Partnerships between micro SMEs and multi-national corporations key to unlocking SADC potential from net importer to net exporter
The Southern African Development Community (SADC) region has great potential to become a successful hub for exporters of finished goods if Micro Small and Medium Enterprises (MSME) and Multi-National Corporations (MNC) strongly work together.
This view was expressed by various speakers at the SADC Industrialisation Week 2021 currently underway in Lilongwe, Republic of Malawi. They unanimously agreed during a breakaway session titled “Building linkages between MSMEs and Southern-led MNCs: the case of Southern Africa”, that if large manufacturing firms work together with the small firms in value addition, this can change the story of SADC being the net importer of processed foods to that of an exporter.
An economist at Genesis Consulting, Ms Lauralyn Kaziboni, said for regional growth to be inclusive, local firms together with big firms, need to be able to participate and effectively compete in regional value chains through innovation and effort, investment, quality and prices.
Ms Kaziboni cited poultry farming in the several SADC Member States as an example where multinational corporates have completely dominated the market and in the process pushing away small and medium enterprises to the brink of extinction.
She also said the Region remains a huge net exporter of sugarcane, but a net importer of processed sugar confectioneries and baked goods, adding that if MNCs and MSMEs closely worked together, that would inevitably empower MSMEs to become processors of sugar confectionaries themselves and reverse the current trajectory.
She lamented that the big companies continue to import tones of soya beans, the main component in the feed for poultry, instead of capacitating the small local farmers to produce the same at the Regional level.
Mr Duncan Samikwa, Senior Programmes Officer in the Directorate of Food Agriculture and Natural Resources at SADC Secretariat said that the MNCs need to play an important role to ensure skills transfer and mentorship of MSMEs to improve the quality of their products to make them competitive for export. He said this can be realised if regional governments also capacitate agro-processors to produce improved quality products for exports.
“The move to become net processed food export can work if governments attract and facilitate private sector investments in new agro-processing activities and ensure that investors function optimally,” said Mr Samikwa. He said provision of tax, cost-recovery incentives both in plants and equipment and other investment incentives are capable of changing the status quo for the better.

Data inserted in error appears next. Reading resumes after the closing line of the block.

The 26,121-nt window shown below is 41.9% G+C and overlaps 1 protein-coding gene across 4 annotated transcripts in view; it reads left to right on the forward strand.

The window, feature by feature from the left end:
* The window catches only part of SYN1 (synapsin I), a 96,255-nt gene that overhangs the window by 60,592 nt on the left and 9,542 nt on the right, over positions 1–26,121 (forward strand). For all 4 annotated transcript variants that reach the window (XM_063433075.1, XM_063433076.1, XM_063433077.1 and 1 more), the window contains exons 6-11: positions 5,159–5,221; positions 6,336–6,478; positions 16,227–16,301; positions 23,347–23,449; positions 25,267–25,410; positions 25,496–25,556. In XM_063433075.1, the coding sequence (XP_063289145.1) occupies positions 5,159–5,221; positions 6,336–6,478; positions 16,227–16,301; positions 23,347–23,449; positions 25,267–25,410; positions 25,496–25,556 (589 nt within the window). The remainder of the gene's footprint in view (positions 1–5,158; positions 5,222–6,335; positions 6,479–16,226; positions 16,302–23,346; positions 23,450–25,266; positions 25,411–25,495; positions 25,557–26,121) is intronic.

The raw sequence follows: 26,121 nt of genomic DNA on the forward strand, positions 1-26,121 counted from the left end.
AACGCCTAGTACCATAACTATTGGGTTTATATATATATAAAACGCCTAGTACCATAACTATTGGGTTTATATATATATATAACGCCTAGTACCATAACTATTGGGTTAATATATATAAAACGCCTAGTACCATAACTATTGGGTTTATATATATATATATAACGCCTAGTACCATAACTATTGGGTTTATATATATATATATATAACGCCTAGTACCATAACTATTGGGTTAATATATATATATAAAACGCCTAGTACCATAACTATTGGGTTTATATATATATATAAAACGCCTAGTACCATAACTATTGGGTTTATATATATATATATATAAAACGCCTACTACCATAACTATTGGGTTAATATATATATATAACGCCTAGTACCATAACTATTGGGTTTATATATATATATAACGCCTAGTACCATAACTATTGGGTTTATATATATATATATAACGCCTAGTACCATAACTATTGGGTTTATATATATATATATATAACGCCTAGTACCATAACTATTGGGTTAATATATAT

Mr Samikwa underscored the need to promote product traceability mechanisms for specialised markets and exports and on identified products while also emphasizing the need to improve cross border logistics and trade systems; such as the Tripartite Transport System Project and One-Stop Border Posts.
Ms Bineswaree Bolaky, Economics Officer at Economic Commission for Africa Sub-regional Office for Southern Africa, while agreeing that MSMEs and MNCs can change the food export story for SADC, said local enterprises are the backbone of Southern Africa’s economy but lacked value-addition and that most of them are informal, mostly in the services sector, thereby playing an insignificant role in the value chain dynamics of the Region.
She said for the Region to become a successful exporter of finished goods, there is a need to strengthen the capacities of MSMEs in the private sector to address competitiveness challenges that impede them from participating effectively in inclusive industrialisation processes. Ms Bolaky encouraged MSMEs to learn through business linkages such as skills development, training, access to markets and compliance with standards to help integrate them into global value chains and technology.
She stated that close collaborations and partnerships with MNCs will result in increased profits for MNCs as supplies will be sourced locally, cheaply and faster.
Talks on the need to strengthen working relations between MSMEs and MNCs come when there has been an outcry that the Region is losing out by being a net importer of finished goods or raw materials emanating from the same Region. The sentiments expressed are in line with the message delivered at the official opening of the SADC Industrialisation Week by His Excellency Lazarus McCarthy Chakwera, President of the Republic of Malawi, who said industrialisation is a key priority for SADC economic transformation. He warned that if SADC does not industrialise, it will continue to be a dumping ground for products from other nations.